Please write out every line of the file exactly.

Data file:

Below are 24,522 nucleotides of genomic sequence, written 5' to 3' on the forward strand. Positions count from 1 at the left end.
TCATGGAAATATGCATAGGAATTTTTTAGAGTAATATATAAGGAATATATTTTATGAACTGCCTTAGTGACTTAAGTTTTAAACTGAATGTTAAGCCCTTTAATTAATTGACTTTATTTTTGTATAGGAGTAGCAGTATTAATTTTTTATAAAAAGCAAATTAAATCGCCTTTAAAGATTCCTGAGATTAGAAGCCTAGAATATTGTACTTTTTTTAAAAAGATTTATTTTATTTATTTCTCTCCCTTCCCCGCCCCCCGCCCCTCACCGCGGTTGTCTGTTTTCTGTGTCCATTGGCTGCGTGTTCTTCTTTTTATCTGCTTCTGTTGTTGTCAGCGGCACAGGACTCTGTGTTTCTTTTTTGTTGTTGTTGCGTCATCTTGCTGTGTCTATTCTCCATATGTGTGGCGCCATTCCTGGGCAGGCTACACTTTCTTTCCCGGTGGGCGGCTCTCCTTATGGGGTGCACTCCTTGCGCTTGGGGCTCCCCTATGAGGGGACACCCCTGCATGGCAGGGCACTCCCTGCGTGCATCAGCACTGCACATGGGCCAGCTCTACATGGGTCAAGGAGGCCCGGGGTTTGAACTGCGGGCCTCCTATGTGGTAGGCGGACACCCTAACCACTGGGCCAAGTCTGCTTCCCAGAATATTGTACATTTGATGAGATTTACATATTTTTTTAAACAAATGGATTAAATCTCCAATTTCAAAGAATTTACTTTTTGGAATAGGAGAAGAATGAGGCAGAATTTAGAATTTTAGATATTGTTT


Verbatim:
Below are 24,522 nucleotides of genomic sequence, written 5' to 3' on the forward strand. Positions count from 1 at the left end.
TCATGGAAATATGCATAGGAATTTTTTAGAGTAATATATAAGGAATATATTTTATGAACTGCCTTAGTGACTTAAGTTTTAAACTGAATGTTAAGCCCTTTAATTAATTGACTTTATTTTTGTATAGGAGTAGCAGTATTAATTTTTTATAAAAAGCAAATTAAATCGCCTTTAAAGATTCCTGAGATTAGAAGCCTAGAATATTGTACTTTTTTTAAAAAGATTTATTTTATTTATTTCTCTCCCTTCCCCGCCCCCCGCCCCTCACCGCGGTTGTCTGTTTTCTGTGTCCATTGGCTGCGTGTTCTTCTTTTTATCTGCTTCTGTTGTTGTCAGCGGCACAGGACTCTGTGTTTCTTTTTTGTTGTTGTTGCGTCATCTTGCTGTGTCTATTCTCCATATGTGTGGCGCCATTCCTGGGCAGGCTACACTTTCTTTCCCGGTGGGCGGCTCTCCTTATGGGGTGCACTCCTTGCGCTTGGGGCTCCCCTATGAGGGGACACCCCTGCATGGCAGGGCACTCCCTGCGTGCATCAGCACTGCACATGGGCCAGCTCTACATGGGTCAAGGAGGCCCGGGGTTTGAACTGCGGGCCTCCTATGTGGTAGGCGGACACCCTAACCACTGGGCCAAGTCTGCTTCCCAGAATATTGTACATTTGATGAGATTTACATATTTTTTTAAACAAATGGATTAAATCTCCAATTTCAAAGAATTTACTTTTTGGAATAGGAGAAGAATGAGGCAGAATTTAGAATTTTAGATATTGTTT